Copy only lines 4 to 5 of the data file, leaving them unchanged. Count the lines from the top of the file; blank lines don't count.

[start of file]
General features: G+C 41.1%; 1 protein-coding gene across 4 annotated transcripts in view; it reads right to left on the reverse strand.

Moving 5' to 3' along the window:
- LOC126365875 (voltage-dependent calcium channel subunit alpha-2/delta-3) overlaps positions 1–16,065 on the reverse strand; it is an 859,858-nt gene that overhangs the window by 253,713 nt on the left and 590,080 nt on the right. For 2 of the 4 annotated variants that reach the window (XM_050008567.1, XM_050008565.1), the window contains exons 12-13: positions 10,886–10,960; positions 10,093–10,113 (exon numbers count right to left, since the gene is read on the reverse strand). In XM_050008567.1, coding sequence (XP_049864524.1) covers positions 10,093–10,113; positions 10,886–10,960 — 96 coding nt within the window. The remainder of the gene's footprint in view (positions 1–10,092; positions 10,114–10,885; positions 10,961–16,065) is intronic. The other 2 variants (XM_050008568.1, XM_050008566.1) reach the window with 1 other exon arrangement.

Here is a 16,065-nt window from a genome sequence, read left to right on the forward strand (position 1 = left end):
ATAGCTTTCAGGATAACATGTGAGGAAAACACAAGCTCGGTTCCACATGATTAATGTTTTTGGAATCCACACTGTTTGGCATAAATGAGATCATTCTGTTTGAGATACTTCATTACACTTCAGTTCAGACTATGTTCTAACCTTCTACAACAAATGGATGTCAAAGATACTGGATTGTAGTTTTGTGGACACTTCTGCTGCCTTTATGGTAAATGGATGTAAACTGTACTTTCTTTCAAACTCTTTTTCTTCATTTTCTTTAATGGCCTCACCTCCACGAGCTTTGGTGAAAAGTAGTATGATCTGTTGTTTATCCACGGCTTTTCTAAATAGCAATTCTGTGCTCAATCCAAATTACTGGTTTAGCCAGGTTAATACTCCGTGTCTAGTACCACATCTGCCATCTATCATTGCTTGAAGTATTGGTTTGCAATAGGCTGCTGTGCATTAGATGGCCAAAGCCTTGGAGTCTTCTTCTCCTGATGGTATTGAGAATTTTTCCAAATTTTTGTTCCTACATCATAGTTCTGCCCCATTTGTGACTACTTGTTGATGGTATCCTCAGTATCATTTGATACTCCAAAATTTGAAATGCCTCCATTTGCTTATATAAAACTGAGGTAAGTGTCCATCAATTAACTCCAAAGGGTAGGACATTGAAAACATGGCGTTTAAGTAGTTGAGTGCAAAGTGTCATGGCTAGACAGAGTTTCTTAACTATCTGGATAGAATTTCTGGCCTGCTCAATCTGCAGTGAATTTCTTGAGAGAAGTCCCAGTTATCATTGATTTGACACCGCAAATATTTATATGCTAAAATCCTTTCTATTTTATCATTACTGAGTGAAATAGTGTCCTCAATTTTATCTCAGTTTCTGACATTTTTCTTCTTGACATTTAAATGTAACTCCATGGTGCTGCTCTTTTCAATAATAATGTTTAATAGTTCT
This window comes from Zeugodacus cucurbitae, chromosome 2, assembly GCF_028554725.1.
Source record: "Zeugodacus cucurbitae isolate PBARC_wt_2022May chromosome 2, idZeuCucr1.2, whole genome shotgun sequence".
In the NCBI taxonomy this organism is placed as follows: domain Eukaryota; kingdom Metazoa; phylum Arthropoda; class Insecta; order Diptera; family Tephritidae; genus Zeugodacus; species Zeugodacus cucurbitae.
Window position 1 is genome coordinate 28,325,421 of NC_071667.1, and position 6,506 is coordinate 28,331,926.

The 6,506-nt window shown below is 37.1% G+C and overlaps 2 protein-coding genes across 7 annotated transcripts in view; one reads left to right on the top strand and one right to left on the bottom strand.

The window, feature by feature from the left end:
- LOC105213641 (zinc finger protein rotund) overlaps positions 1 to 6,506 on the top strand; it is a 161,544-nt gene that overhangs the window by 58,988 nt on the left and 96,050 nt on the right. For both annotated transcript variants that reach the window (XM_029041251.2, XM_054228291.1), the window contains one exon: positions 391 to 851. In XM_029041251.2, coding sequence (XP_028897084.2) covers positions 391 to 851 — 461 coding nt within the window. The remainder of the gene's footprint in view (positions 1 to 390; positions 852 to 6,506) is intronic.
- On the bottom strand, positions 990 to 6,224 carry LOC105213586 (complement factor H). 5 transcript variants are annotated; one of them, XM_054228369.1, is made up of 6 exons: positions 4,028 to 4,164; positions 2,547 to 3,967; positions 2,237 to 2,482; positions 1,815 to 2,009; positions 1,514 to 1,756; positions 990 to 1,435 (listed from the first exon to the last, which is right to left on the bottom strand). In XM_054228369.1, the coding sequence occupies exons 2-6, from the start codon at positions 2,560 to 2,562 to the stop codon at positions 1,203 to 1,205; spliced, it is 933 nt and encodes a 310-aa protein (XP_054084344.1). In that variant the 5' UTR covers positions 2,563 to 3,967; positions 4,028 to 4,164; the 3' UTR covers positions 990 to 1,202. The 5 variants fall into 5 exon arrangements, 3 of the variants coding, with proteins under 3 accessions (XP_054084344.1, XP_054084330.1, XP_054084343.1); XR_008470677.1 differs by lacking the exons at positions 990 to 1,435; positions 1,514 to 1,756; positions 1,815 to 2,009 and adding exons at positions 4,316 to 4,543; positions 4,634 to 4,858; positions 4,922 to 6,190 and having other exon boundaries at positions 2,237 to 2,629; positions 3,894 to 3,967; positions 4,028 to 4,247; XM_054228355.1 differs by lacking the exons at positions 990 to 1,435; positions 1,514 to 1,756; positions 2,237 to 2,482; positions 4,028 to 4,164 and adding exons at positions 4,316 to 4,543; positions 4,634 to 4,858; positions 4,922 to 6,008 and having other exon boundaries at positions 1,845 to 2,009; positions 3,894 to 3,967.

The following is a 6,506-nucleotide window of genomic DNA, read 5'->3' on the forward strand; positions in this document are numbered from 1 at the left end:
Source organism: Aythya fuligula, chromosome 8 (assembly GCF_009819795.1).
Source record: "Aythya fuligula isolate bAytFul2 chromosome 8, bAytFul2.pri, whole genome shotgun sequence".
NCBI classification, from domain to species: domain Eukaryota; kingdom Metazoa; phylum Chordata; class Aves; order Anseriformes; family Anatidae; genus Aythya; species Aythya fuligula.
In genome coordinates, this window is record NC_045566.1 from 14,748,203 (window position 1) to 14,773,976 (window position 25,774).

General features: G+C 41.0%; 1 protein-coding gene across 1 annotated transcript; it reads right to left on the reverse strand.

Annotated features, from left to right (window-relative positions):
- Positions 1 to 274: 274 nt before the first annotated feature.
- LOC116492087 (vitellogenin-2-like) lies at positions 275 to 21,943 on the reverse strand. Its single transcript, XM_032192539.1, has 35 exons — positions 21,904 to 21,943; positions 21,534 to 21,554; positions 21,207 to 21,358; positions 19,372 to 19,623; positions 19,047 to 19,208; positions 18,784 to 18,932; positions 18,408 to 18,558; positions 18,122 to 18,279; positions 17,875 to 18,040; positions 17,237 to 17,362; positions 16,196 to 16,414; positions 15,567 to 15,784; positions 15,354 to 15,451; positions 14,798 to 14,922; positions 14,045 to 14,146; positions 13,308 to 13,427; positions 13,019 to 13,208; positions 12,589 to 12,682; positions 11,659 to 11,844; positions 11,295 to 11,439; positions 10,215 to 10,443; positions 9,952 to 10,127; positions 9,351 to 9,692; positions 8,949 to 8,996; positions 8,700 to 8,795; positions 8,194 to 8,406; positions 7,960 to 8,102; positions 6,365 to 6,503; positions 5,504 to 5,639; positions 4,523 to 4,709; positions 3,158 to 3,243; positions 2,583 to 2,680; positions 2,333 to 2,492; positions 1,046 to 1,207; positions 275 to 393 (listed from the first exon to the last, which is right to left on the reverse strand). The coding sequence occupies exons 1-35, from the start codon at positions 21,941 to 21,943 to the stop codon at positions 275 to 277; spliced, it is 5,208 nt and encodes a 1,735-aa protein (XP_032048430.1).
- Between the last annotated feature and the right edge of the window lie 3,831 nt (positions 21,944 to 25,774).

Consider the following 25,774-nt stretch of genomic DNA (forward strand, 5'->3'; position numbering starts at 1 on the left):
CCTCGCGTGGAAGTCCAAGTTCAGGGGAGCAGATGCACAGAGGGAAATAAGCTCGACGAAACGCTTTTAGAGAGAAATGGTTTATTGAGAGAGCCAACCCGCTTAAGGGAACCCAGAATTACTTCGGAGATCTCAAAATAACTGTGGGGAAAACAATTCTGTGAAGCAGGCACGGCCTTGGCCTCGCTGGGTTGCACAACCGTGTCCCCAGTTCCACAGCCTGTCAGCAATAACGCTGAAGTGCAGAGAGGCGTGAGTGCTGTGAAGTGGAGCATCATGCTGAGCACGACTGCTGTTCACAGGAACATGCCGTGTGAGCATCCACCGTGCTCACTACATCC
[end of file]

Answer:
Here is a 16,065-nt window from a genome sequence, read left to right on the forward strand (position 1 = left end):
ATAGCTTTCAGGATAACATGTGAGGAAAACACAAGCTCGGTTCCACATGATTAATGTTTTTGGAATCCACACTGTTTGGCATAAATGAGATCATTCTGTTTGAGATACTTCATTACACTTCAGTTCAGACTATGTTCTAACCTTCTACAACAAATGGATGTCAAAGATACTGGATTGTAGTTTTGTGGACACTTCTGCTGCCTTTATGGTAAATGGATGTAAACTGTACTTTCTTTCAAACTCTTTTTCTTCATTTTCTTTAATGGCCTCACCTCCACGAGCTTTGGTGAAAAGTAGTATGATCTGTTGTTTATCCACGGCTTTTCTAAATAGCAATTCTGTGCTCAATCCAAATTACTGGTTTAGCCAGGTTAATACTCCGTGTCTAGTACCACATCTGCCATCTATCATTGCTTGAAGTATTGGTTTGCAATAGGCTGCTGTGCATTAGATGGCCAAAGCCTTGGAGTCTTCTTCTCCTGATGGTATTGAGAATTTTTCCAAATTTTTGTTCCTACATCATAGTTCTGCCCCATTTGTGACTACTTGTTGATGGTATCCTCAGTATCATTTGATACTCCAAAATTTGAAATGCCTCCATTTGCTTATATAAAACTGAGGTAAGTGTCCATCAATTAACTCCAAAGGGTAGGACATTGAAAACATGGCGTTTAAGTAGTTGAGTGCAAAGTGTCATGGCTAGACAGAGTTTCTTAACTATCTGGATAGAATTTCTGGCCTGCTCAATCTGCAGTGAATTTCTTGAGAGAAGTCCCAGTTATCATTGATTTGACACCGCAAATATTTATATGCTAAAATCCTTTCTATTTTATCATTACTGAGTGAAATAGTGTCCTCAATTTTATCTCAGTTTCTGACATTTTTCTTCTTGACATTTAAATGTAACTCCATGGTGCTGCTCTTTTCAATAATAATGTTTAATAGTTCT